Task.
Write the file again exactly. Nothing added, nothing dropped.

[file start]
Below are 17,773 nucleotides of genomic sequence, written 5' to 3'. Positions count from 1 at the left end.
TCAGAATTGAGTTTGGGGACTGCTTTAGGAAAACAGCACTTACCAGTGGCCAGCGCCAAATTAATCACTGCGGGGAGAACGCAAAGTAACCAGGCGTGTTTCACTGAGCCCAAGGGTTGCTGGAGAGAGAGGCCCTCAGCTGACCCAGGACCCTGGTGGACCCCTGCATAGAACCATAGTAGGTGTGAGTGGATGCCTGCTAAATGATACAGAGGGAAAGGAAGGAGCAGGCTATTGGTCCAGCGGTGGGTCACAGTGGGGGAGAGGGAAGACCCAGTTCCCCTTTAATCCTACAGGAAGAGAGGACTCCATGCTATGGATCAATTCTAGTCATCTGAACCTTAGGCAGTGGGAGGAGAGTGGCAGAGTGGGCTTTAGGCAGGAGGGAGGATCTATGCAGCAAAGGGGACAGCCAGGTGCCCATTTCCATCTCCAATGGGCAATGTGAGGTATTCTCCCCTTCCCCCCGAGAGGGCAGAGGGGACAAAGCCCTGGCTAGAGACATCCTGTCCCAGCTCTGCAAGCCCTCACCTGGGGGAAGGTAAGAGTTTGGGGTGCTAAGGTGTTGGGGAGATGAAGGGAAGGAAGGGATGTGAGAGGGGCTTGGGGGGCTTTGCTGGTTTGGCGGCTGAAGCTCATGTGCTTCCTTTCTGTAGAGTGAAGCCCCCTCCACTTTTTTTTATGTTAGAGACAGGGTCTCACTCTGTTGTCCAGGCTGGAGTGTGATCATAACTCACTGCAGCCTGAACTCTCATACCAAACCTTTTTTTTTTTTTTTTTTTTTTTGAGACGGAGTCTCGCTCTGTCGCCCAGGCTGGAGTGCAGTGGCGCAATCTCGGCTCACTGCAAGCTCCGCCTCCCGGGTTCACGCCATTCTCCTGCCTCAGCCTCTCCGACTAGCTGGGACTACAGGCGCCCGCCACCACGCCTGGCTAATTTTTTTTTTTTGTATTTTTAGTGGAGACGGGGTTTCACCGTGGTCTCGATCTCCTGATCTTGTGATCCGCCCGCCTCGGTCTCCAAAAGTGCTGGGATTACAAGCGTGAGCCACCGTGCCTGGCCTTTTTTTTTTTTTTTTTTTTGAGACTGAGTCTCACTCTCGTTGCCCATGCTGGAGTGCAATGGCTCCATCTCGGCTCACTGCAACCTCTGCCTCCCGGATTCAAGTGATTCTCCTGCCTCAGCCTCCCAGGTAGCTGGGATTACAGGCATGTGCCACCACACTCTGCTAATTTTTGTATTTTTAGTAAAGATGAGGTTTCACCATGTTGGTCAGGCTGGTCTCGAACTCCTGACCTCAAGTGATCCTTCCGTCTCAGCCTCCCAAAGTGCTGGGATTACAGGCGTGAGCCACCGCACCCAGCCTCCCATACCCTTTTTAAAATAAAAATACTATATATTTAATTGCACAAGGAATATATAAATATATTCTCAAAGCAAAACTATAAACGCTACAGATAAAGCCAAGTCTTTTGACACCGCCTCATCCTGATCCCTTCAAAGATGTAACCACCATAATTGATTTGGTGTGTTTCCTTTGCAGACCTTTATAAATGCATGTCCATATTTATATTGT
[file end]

Below are 17,773 nucleotides of genomic sequence, written 5' to 3'. Positions count from 1 at the left end.
TCAGAATTGAGTTTGGGGACTGCTTTAGGAAAACAGCACTTACCAGTGGCCAGCGCCAAATTAATCACTGCGGGGAGAACGCAAAGTAACCAGGCGTGTTTCACTGAGCCCAAGGGTTGCTGGAGAGAGAGGCCCTCAGCTGACCCAGGACCCTGGTGGACCCCTGCATAGAACCATAGTAGGTGTGAGTGGATGCCTGCTAAATGATACAGAGGGAAAGGAAGGAGCAGGCTATTGGTCCAGCGGTGGGTCACAGTGGGGGAGAGGGAAGACCCAGTTCCCCTTTAATCCTACAGGAAGAGAGGACTCCATGCTATGGATCAATTCTAGTCATCTGAACCTTAGGCAGTGGGAGGAGAGTGGCAGAGTGGGCTTTAGGCAGGAGGGAGGATCTATGCAGCAAAGGGGACAGCCAGGTGCCCATTTCCATCTCCAATGGGCAATGTGAGGTATTCTCCCCTTCCCCCCGAGAGGGCAGAGGGGACAAAGCCCTGGCTAGAGACATCCTGTCCCAGCTCTGCAAGCCCTCACCTGGGGGAAGGTAAGAGTTTGGGGTGCTAAGGTGTTGGGGAGATGAAGGGAAGGAAGGGATGTGAGAGGGGCTTGGGGGGCTTTGCTGGTTTGGCGGCTGAAGCTCATGTGCTTCCTTTCTGTAGAGTGAAGCCCCCTCCACTTTTTTTTATGTTAGAGACAGGGTCTCACTCTGTTGTCCAGGCTGGAGTGTGATCATAACTCACTGCAGCCTGAACTCTCATACCAAACCTTTTTTTTTTTTTTTTTTTTTTTGAGACGGAGTCTCGCTCTGTCGCCCAGGCTGGAGTGCAGTGGCGCAATCTCGGCTCACTGCAAGCTCCGCCTCCCGGGTTCACGCCATTCTCCTGCCTCAGCCTCTCCGACTAGCTGGGACTACAGGCGCCCGCCACCACGCCTGGCTAATTTTTTTTTTTTGTATTTTTAGTGGAGACGGGGTTTCACCGTGGTCTCGATCTCCTGATCTTGTGATCCGCCCGCCTCGGTCTCCAAAAGTGCTGGGATTACAAGCGTGAGCCACCGTGCCTGGCCTTTTTTTTTTTTTTTTTTTTGAGACTGAGTCTCACTCTCGTTGCCCATGCTGGAGTGCAATGGCTCCATCTCGGCTCACTGCAACCTCTGCCTCCCGGATTCAAGTGATTCTCCTGCCTCAGCCTCCCAGGTAGCTGGGATTACAGGCATGTGCCACCACACTCTGCTAATTTTTGTATTTTTAGTAAAGATGAGGTTTCACCATGTTGGTCAGGCTGGTCTCGAACTCCTGACCTCAAGTGATCCTTCCGTCTCAGCCTCCCAAAGTGCTGGGATTACAGGCGTGAGCCACCGCACCCAGCCTCCCATACCCTTTTTAAAATAAAAATACTATATATTTAATTGCACAAGGAATATATAAATATATTCTCAAAGCAAAACTATAAACGCTACAGATAAAGCCAAGTCTTTTGACACCGCCTCATCCTGATCCCTTCAAAGATGTAACCACCATAATTGATTTGGTGTGTTTCCTTTGCAGACCTTTATAAATGCATGTCCATATTTATATTGT